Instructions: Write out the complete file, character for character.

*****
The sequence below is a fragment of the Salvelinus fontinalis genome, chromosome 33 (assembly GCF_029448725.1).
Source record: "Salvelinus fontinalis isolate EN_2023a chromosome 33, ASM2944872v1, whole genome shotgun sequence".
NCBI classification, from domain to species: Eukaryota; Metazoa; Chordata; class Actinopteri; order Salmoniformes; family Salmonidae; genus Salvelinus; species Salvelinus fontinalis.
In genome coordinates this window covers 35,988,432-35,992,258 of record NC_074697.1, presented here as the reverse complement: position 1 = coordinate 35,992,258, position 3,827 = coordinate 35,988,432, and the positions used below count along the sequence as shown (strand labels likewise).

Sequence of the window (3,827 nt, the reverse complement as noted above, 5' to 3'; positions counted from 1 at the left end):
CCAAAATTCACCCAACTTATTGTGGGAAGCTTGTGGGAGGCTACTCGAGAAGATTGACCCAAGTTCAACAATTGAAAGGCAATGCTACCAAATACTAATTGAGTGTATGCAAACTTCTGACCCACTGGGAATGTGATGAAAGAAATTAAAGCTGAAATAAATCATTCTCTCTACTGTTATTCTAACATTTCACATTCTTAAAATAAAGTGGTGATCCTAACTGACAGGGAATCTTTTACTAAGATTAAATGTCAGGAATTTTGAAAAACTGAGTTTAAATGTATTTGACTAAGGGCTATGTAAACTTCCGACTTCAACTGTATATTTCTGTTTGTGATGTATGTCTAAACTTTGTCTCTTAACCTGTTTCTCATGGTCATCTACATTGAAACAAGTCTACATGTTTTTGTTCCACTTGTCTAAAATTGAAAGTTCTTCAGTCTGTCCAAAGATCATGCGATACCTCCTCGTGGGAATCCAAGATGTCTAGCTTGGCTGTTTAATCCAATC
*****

The sequence below is a fragment of the Salvelinus fontinalis genome, chromosome 33 (assembly GCF_029448725.1).
Source record: "Salvelinus fontinalis isolate EN_2023a chromosome 33, ASM2944872v1, whole genome shotgun sequence".
NCBI classification, from domain to species: Eukaryota; Metazoa; Chordata; class Actinopteri; order Salmoniformes; family Salmonidae; genus Salvelinus; species Salvelinus fontinalis.
In genome coordinates this window covers 35,988,432-35,992,258 of record NC_074697.1, presented here as the reverse complement: position 1 = coordinate 35,992,258, position 3,827 = coordinate 35,988,432, and the positions used below count along the sequence as shown (strand labels likewise).

Sequence of the window (3,827 nt, the reverse complement as noted above, 5' to 3'; positions counted from 1 at the left end):
CCAAAATTCACCCAACTTATTGTGGGAAGCTTGTGGGAGGCTACTCGAGAAGATTGACCCAAGTTCAACAATTGAAAGGCAATGCTACCAAATACTAATTGAGTGTATGCAAACTTCTGACCCACTGGGAATGTGATGAAAGAAATTAAAGCTGAAATAAATCATTCTCTCTACTGTTATTCTAACATTTCACATTCTTAAAATAAAGTGGTGATCCTAACTGACAGGGAATCTTTTACTAAGATTAAATGTCAGGAATTTTGAAAAACTGAGTTTAAATGTATTTGACTAAGGGCTATGTAAACTTCCGACTTCAACTGTATATTTCTGTTTGTGATGTATGTCTAAACTTTGTCTCTTAACCTGTTTCTCATGGTCATCTACATTGAAACAAGTCTACATGTTTTTGTTCCACTTGTCTAAAATTGAAAGTTCTTCAGTCTGTCCAAAGATCATGCGATACCTCCTCGTGGGAATCCAAGATGTCTAGCTTGGCTGTTTAATCCAATC